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Genome Med. 2014 Oct 28;6(10):89. doi: 10.1186/s13073-014-0089-z. eCollection 2014.

Reducing INDEL calling errors in whole genome and exome sequencing data.

Author information

1
Stanley Institute for Cognitive Genomics, Cold Spring Harbor Laboratory, One Bungtown Road, Cold Spring Harbor, NY USA ; Stony Brook University, 100 Nicolls Rd, Stony Brook, NY USA ; Simons Center for Quantitative Biology, Cold Spring Harbor Laboratory, One Bungtown Road, Cold Spring Harbor, NY USA.
2
Stanley Institute for Cognitive Genomics, Cold Spring Harbor Laboratory, One Bungtown Road, Cold Spring Harbor, NY USA ; Stony Brook University, 100 Nicolls Rd, Stony Brook, NY USA.
3
Simons Center for Quantitative Biology, Cold Spring Harbor Laboratory, One Bungtown Road, Cold Spring Harbor, NY USA ; New York Genome Center, New York, NY USA.
4
Stanley Institute for Cognitive Genomics, Cold Spring Harbor Laboratory, One Bungtown Road, Cold Spring Harbor, NY USA ; Centro de Ciencias Genomicas, Universidad Nacional Autonoma de Mexico, Cuernavaca, Morelos Mexico.
5
Simons Center for Quantitative Biology, Cold Spring Harbor Laboratory, One Bungtown Road, Cold Spring Harbor, NY USA.

Abstract

BACKGROUND:

INDELs, especially those disrupting protein-coding regions of the genome, have been strongly associated with human diseases. However, there are still many errors with INDEL variant calling, driven by library preparation, sequencing biases, and algorithm artifacts.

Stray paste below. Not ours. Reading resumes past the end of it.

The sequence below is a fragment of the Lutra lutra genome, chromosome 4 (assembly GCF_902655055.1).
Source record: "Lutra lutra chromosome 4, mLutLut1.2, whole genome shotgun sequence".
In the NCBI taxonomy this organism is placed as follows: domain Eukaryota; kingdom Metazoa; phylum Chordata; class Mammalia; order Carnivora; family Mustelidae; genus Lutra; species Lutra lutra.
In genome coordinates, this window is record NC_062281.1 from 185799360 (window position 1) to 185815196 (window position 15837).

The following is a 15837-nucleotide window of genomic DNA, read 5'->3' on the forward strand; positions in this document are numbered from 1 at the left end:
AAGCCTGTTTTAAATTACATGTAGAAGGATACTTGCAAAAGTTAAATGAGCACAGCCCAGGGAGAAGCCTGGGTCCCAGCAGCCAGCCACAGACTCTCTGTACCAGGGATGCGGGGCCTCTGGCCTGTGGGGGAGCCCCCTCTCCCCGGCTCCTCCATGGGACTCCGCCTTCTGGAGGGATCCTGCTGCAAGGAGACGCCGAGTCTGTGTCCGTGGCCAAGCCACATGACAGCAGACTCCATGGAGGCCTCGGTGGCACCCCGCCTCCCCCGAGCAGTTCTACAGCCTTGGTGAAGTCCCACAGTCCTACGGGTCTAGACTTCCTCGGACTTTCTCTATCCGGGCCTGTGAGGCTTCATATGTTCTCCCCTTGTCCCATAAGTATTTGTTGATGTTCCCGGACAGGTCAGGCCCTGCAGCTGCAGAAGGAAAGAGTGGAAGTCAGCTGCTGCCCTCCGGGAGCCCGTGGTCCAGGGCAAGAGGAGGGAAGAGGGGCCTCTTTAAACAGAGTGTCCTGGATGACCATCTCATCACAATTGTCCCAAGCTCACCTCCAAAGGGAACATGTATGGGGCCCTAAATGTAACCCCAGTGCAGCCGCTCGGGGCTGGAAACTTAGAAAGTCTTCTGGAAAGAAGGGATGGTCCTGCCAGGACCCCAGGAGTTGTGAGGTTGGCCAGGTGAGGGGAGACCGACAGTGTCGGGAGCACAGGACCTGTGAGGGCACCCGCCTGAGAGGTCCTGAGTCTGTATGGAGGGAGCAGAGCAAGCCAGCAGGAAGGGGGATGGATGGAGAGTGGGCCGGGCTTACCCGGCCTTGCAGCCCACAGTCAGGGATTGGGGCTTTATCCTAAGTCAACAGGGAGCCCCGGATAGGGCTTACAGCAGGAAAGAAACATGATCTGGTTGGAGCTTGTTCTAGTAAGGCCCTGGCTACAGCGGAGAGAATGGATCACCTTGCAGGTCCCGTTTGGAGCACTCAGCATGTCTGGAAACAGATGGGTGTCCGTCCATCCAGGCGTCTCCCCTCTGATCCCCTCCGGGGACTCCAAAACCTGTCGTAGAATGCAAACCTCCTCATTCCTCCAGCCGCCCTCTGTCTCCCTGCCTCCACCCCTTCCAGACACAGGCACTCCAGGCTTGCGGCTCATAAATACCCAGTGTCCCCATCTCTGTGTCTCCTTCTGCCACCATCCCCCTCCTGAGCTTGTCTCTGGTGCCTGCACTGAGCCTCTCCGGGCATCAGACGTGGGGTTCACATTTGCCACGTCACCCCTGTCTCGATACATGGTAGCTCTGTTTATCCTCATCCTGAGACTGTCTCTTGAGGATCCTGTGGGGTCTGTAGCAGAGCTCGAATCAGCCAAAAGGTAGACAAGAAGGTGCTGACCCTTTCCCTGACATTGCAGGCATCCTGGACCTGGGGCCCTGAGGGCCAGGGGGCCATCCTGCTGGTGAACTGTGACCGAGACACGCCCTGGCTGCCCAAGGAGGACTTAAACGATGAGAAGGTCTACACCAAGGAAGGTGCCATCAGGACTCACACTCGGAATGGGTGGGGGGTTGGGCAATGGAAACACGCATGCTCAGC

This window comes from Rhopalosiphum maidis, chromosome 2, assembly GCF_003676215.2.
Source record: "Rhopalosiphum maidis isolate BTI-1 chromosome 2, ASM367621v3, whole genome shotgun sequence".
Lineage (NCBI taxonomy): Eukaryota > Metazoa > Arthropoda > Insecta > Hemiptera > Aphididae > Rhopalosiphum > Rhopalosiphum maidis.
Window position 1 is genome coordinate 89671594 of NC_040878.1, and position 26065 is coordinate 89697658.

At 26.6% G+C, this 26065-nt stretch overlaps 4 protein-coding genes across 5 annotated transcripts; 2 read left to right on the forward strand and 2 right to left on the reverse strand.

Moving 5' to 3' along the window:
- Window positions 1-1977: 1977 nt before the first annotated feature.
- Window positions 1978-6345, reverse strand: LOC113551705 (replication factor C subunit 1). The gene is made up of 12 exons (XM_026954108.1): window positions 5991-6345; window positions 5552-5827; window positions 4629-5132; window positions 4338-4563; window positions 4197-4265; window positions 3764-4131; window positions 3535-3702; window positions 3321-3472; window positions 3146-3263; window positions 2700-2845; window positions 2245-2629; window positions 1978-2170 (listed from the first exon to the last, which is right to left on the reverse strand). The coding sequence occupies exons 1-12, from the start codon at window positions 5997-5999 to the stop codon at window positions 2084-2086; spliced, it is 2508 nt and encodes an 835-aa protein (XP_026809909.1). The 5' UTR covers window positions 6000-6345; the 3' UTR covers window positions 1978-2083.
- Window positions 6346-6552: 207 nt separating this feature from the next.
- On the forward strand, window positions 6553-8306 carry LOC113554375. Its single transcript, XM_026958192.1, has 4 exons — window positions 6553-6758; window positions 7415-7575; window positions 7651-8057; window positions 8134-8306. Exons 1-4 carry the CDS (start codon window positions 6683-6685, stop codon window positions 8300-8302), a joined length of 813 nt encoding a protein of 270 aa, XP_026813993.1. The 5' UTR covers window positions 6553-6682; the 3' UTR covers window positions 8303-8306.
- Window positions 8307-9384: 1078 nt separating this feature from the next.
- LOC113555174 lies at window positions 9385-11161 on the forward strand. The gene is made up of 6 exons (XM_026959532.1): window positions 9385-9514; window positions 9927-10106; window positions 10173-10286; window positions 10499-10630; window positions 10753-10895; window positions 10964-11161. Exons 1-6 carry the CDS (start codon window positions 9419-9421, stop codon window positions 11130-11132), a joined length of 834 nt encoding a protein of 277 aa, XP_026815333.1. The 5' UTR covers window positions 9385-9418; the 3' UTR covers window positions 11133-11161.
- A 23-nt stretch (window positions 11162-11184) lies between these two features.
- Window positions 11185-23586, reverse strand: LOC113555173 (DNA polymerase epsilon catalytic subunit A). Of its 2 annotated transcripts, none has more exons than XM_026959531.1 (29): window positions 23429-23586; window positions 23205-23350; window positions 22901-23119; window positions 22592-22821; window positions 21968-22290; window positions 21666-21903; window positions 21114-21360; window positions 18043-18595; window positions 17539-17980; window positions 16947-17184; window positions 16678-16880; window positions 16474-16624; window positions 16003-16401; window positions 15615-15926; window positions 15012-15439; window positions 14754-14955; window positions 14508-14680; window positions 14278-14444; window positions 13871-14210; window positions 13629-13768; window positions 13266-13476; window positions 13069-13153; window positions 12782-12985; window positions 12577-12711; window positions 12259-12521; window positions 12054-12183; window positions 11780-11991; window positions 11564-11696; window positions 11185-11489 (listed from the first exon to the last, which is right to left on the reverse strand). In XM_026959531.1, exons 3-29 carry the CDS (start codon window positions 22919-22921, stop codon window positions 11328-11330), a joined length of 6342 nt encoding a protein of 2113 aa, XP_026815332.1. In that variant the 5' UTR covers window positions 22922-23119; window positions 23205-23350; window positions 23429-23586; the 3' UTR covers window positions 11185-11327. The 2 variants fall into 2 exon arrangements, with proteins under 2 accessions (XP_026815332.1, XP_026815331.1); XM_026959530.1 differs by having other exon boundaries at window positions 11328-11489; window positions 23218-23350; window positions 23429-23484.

METHODS:

We characterized whole genome sequencing (WGS), whole exome sequencing (WES), and PCR-free sequencing data from the same samples to investigate the sources of INDEL errors. We also developed a classification scheme based on the coverage and composition to rank high and low quality INDEL calls. We performed a large-scale validation experiment on 600 loci, and find high-quality INDELs to have a substantially lower error rate than low-quality INDELs (7% vs. 51%).

RESULTS:

Simulation and experimental data show that assembly based callers are significantly more sensitive and robust for detecting large INDELs (>5 bp) than alignment based callers, consistent with published data. The concordance of INDEL detection between WGS and WES is low (53%), and WGS data uniquely identifies 10.8-fold more high-quality INDELs. The validation rate for WGS-specific INDELs is also much higher than that for WES-specific INDELs (84% vs. 57%), and WES misses many large INDELs. In addition, the concordance for INDEL detection between standard WGS and PCR-free sequencing is 71%, and standard WGS data uniquely identifies 6.3-fold more low-quality INDELs. Furthermore, accurate detection with Scalpel of heterozygous INDELs requires 1.2-fold higher coverage than that for homozygous INDELs. Lastly, homopolymer A/T INDELs are a major source of low-quality INDEL calls, and they are highly enriched in the WES data.

CONCLUSIONS:

Overall, we show that accuracy of INDEL detection with WGS is much greater than WES even in the targeted region. We calculated that 60X WGS depth of coverage from the HiSeq platform is needed to recover 95% of INDELs detected by Scalpel. While this is higher than current sequencing practice, the deeper coverage may save total project costs because of the greater accuracy and sensitivity. Finally, we investigate sources of INDEL errors (for example, capture deficiency, PCR amplification, homopolymers) with various data that will serve as a guideline to effectively reduce INDEL errors in genome sequencing.

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